News / Africa

Horn of Africa Leaders Address Security Concerns at Drought Summit

Somalia's President Sheikh Sharif Ahmed, Ethiopia's Prime Minister Meles Zenawi and their host, Kenya's President Mwai Kibaki, sit together at the drought summit in Nairobi, Kenya, September 9, 2011
Somalia's President Sheikh Sharif Ahmed, Ethiopia's Prime Minister Meles Zenawi and their host, Kenya's President Mwai Kibaki, sit together at the drought summit in Nairobi, Kenya, September 9, 2011
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Leaders attending a Horn of Africa Crisis summit in Nairobi Friday expressed deep concern about the drought crisis in the region and instability in Somalia.  East African leaders paid particular attention to the security concerns posed by an influx of refugees.

A declaration was issued at the end of a summit at U.N. headquarters in Nairobi, noting the drought and famine crisis poses serious threats to all countries in the region.

Kenyan President Mwai Kibaki, whose country hosted the summit, noted that Kenya is already accommodating hundreds of thousands of Somali refugees at the Dadaab refugee camps.  

The massive influx of people escaping the ravages of famine also present serious security challenges, Kibaki said.

“With the large number of people arriving at the camps on a daily basis it has become more difficult to control the smuggling of small arms and light weapons into the neighboring countries.”

The declaration also calls for the United Nations and the international community to consider enhancing the mandate of AMISOM, the African Union force in Somalia, from that of a peacekeeping mission to one of peacekeeping enforcement.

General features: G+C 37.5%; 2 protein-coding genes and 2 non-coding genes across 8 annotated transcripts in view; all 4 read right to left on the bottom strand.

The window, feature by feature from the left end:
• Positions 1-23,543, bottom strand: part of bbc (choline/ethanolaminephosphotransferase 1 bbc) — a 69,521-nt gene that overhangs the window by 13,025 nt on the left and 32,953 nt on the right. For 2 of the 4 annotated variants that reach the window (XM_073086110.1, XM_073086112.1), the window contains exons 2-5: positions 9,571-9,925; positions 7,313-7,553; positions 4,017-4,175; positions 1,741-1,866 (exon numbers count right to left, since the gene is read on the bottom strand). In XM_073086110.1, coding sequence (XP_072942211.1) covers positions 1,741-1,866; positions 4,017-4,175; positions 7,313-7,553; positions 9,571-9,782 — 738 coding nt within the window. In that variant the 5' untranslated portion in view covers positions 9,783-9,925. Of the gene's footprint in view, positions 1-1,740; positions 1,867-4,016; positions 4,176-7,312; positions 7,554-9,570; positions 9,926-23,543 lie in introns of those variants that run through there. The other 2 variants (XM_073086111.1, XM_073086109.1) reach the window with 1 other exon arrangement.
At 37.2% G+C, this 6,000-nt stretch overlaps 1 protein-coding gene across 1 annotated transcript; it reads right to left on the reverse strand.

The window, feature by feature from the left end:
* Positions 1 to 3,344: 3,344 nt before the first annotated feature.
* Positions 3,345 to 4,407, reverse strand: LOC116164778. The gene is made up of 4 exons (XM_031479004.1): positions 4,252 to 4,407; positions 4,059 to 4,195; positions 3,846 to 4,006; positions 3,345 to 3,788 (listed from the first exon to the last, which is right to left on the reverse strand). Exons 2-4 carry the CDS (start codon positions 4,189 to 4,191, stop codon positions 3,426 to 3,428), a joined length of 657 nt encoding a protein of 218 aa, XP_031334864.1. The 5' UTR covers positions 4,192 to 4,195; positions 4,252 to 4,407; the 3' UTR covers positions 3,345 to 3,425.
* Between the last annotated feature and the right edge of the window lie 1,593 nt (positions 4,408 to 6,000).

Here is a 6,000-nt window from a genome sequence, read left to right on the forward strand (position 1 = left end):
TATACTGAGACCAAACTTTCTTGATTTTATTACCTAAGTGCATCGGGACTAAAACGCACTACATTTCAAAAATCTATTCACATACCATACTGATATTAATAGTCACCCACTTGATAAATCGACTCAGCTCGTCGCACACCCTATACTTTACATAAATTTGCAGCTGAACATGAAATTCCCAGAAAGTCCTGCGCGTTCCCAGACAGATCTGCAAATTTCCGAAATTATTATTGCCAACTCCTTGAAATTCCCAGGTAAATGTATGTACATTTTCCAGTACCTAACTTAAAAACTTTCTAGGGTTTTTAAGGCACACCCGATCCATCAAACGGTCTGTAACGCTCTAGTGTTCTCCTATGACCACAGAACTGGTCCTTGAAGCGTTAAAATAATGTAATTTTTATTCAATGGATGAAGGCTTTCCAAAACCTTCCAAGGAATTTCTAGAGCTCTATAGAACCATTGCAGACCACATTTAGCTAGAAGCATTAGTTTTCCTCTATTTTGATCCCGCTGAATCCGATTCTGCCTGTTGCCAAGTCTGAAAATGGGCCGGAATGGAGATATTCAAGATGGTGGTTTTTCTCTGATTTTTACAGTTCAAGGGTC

The statement did not specify what that change would entail.

Ethiopian Prime Minister Meles Zenawi called for more support for forces that are supporting Somalia's Transitional Federal Government, or TFG, in areas previously beyond their control.

"We need urgently to support the TFG, AMISOM and other forces to create corridors of humanitrarian assistance in the liberated areas and beyond," President Meles said. "This will reduce refugee outflows and make it possible to assist populations inside Somalia inside their own home areas."

Uganda and Burundi already contribute forces to AMISOM, while Djibouti has recently announced that it will send a battalion to join the force.  Kenya, on the other hand, has refused to participate in the mission.

AMISOM and the TFG recently drove the al-Qaida linked militant group al-Shabab out of the capital, Mogadishu, but widespread areas of the country remain under militant control.

In addition to security concerns, participants at the summit also called attention to the threat of climate change.  They said addressing the ecological conditions that are creating cycles of drought in the region is essential to finding a long-term solution to the crisis.

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